The Staging Guide Video Series | Transcription

Hi, I’m Dr. Scholz. Let’s talk about prostate cancer.

This video is going to cover hormone blockade for prostate cancer for men in the Azure stage of prostate cancer. Azure is the high-risk more consequential type of prostate cancer. Men in Azure are going to get some form of hormone blockade in most cases. There is a higher risk of spots spreading outside the gland and this necessitates some sort of intervention or therapy that can circulate throughout the blood and can attack the cancer in other parts of the body. Hormone therapy is ideally suited for this approach because the side effects are reversible and the treatment is very effective. So men in the Azure stage are routinely administered hormonal therapy in conjunction with other therapies. So hormone therapy is a remarkable form of systemic therapy. If you compare to chemotherapy, for example, it has higher response rates and in general fewer side effects. So men with prostate cancer are very fortunate to have a form of therapy with reversible side effects that has such potent anti-cancer effects.

Hormone therapy we call testosterone inactivating pharmaceuticals (medicines to block testosterone) consist of three broad categories. We have a milder type of hormonal blockade called the Anti-Androgens—Casodex and Nilutamide for example. The sort of standard hormone therapy is the LHRH Agonists (Lupron, Trelstar, Eligard) that block testosterone coming from the testicles. And now in the last five years we’ve had some more enhanced stronger hormonal therapies that actually block testosterone within the cancer cell—medicines like Erleada, Xtandi, and Zytiga. There’s a role for all three of these categories in the management of Azure, and we’re going to go through and discuss the different approaches that are used because you don't want to use more hormone therapy than is absolutely necessary. The longer you administer it and the larger number of medicines you use the more you’re going to run into side effects, and we will be talking about how to correct some of these side effects in a separate video. There’s a whole art to minimizing the side effects of hormonal therapy.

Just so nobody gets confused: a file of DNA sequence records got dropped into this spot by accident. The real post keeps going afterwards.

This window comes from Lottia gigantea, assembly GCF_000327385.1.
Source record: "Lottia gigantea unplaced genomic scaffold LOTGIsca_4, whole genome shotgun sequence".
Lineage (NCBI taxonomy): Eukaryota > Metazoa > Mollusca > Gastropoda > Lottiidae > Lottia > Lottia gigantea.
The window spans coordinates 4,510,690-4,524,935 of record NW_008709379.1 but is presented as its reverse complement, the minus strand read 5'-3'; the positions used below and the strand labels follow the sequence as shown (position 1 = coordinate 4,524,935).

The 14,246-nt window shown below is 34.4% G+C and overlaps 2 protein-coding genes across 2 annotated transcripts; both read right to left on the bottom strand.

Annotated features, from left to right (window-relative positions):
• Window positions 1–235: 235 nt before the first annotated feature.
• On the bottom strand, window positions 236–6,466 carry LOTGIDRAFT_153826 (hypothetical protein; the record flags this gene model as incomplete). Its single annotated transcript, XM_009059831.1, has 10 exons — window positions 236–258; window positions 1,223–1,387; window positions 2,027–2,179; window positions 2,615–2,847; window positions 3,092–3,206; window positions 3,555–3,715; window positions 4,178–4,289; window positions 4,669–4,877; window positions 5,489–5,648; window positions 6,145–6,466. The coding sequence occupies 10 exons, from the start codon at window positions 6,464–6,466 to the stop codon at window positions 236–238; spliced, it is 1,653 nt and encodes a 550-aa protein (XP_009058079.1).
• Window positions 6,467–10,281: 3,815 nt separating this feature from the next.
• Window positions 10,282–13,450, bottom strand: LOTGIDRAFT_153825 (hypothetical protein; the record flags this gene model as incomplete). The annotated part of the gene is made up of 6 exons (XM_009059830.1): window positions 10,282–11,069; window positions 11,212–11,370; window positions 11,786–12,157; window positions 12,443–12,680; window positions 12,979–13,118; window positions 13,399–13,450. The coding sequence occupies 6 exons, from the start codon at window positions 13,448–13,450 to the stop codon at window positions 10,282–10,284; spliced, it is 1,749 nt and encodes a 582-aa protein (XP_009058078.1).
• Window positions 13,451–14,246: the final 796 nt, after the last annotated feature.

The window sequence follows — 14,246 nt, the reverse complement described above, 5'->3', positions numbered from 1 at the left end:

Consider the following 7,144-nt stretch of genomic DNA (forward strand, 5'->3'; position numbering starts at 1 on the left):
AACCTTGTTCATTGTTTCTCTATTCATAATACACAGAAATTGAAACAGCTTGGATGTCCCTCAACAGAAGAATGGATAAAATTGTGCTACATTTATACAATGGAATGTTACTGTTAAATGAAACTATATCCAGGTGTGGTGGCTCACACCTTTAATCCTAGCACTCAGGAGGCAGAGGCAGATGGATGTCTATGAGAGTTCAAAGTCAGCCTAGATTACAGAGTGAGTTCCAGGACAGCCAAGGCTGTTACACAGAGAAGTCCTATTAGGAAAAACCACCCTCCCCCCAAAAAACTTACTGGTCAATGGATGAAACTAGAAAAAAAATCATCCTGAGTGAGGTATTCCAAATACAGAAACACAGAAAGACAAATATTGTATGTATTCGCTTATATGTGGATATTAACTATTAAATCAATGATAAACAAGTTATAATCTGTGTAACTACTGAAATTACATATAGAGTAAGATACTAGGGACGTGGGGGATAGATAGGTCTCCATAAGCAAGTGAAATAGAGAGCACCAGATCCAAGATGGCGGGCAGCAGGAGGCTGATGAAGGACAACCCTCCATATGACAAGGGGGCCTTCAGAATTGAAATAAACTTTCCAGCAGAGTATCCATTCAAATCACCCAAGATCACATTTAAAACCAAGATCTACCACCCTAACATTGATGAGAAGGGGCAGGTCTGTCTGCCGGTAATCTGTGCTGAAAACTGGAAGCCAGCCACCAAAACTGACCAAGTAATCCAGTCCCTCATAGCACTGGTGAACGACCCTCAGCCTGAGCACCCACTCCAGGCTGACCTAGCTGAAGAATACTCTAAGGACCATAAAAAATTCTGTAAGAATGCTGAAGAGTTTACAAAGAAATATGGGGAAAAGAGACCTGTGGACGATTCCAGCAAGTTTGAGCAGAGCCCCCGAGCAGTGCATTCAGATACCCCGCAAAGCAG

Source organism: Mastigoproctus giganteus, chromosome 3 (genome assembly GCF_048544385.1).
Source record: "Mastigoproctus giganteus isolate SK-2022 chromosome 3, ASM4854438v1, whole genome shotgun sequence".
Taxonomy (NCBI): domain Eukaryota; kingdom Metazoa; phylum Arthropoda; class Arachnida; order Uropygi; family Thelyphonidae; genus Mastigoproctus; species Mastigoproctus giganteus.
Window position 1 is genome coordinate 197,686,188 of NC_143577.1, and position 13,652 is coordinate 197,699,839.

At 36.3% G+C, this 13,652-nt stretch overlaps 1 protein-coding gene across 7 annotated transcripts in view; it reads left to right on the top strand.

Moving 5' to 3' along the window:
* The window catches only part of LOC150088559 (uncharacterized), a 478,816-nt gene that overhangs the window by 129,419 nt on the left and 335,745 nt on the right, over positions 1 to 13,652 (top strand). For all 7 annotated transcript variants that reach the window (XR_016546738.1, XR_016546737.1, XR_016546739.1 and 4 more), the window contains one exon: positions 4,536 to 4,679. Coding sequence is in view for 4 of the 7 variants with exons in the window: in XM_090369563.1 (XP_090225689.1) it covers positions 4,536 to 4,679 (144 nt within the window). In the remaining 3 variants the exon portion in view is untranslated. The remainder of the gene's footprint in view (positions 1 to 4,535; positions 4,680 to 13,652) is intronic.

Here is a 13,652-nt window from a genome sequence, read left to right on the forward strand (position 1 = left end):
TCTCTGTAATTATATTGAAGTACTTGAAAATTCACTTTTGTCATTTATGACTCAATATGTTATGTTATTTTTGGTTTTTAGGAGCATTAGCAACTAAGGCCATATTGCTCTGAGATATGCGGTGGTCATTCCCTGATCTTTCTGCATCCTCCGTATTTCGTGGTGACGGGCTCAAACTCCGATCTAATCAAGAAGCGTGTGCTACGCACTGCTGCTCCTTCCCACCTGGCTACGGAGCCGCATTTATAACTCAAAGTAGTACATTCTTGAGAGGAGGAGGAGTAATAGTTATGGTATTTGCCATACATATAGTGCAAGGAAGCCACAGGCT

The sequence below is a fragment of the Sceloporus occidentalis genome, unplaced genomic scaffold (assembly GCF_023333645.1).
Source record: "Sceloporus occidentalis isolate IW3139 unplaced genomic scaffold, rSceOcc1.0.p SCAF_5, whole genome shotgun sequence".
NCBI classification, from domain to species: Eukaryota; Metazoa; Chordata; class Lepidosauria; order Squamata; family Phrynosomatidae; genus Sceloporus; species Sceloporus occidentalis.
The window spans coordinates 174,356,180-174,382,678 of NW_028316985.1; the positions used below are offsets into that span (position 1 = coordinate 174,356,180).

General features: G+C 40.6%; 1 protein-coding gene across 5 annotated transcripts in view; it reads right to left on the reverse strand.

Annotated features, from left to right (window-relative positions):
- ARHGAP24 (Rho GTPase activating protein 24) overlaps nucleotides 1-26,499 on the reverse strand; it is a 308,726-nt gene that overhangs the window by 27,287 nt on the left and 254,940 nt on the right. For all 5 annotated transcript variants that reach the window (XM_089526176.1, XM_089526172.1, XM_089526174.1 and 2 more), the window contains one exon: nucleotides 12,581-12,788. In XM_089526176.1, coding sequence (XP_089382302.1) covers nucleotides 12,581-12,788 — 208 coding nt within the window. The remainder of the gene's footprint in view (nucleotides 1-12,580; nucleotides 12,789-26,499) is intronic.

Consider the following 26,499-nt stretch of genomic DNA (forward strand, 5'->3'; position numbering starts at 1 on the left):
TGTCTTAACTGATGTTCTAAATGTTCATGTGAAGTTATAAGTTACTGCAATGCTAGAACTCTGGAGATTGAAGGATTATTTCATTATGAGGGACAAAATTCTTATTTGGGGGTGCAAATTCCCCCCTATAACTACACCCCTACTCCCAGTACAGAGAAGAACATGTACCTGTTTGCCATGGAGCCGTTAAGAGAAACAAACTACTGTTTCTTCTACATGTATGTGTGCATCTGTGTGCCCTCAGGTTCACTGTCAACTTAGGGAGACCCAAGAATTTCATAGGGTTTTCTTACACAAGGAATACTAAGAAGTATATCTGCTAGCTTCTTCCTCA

So when we’re talking about Azure, we’re looking at the three subtypes of Azure: Low-Azure, Basic, and High-Azure. And I contend (and many experts contend) that radiation is sort of the backbone for treating Azure, resulting in higher cure rates than surgery does, but when you give radiation for Azure you’re going to be administering hormonal therapy some TIP concomitantly with the radiation. This is why it’s so important to know your subtype. Men in Low-Azure can get away with just 4-6 months of Casodex plus Lupron type approach. Men that have Basic-Azure need a longer time period—studies seem to indicate about 18 to 24 months of Casodex plus Lupron in conjunction with the radiation and seed implants as we’ve gone into or will go into in other videos. Men that are in High-Azure (and you can find these different categories at the PCRI website—High-Azure is a PSA over 40, a Gleason 9, and other factors such as seminal vesicle invasion) men that are in the High-Azure category should strongly consider adding some of these more potent agents such as Erleada, Xtandi, or Zytiga to the Casodex and Lupron, and then continue that for about 18-24 months. So how much hormonal therapy you get and how long the treatment is continued is dependent on the subtype—how serious the Azure stage prostate cancer is—and a number of studies have shown that men in Low-Azure can get away with a short course of TIP, men with Basic-Azure require 18-24 months, and men in High-Azure should strongly consider adding some of these newer stronger hormonal agents to enhance and to optimize their cure rates.